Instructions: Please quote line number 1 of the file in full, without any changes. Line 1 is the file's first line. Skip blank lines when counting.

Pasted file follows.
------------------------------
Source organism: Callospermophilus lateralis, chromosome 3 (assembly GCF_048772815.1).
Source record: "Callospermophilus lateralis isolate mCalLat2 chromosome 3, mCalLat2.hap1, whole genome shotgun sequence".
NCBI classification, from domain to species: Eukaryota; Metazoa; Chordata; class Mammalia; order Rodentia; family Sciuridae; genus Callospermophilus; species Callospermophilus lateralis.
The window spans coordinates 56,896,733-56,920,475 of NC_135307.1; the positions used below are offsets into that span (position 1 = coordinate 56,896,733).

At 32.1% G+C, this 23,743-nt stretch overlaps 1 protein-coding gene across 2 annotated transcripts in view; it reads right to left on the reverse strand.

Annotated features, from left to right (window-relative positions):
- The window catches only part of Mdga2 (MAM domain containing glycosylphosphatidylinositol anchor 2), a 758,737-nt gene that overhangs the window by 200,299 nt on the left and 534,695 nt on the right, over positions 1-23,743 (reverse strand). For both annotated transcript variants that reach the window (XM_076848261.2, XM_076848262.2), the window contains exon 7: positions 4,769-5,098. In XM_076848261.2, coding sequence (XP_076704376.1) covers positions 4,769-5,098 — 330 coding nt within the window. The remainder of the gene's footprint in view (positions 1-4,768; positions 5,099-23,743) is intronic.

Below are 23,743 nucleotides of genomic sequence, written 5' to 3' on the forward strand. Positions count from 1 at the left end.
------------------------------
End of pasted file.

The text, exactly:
Source organism: Callospermophilus lateralis, chromosome 3 (assembly GCF_048772815.1).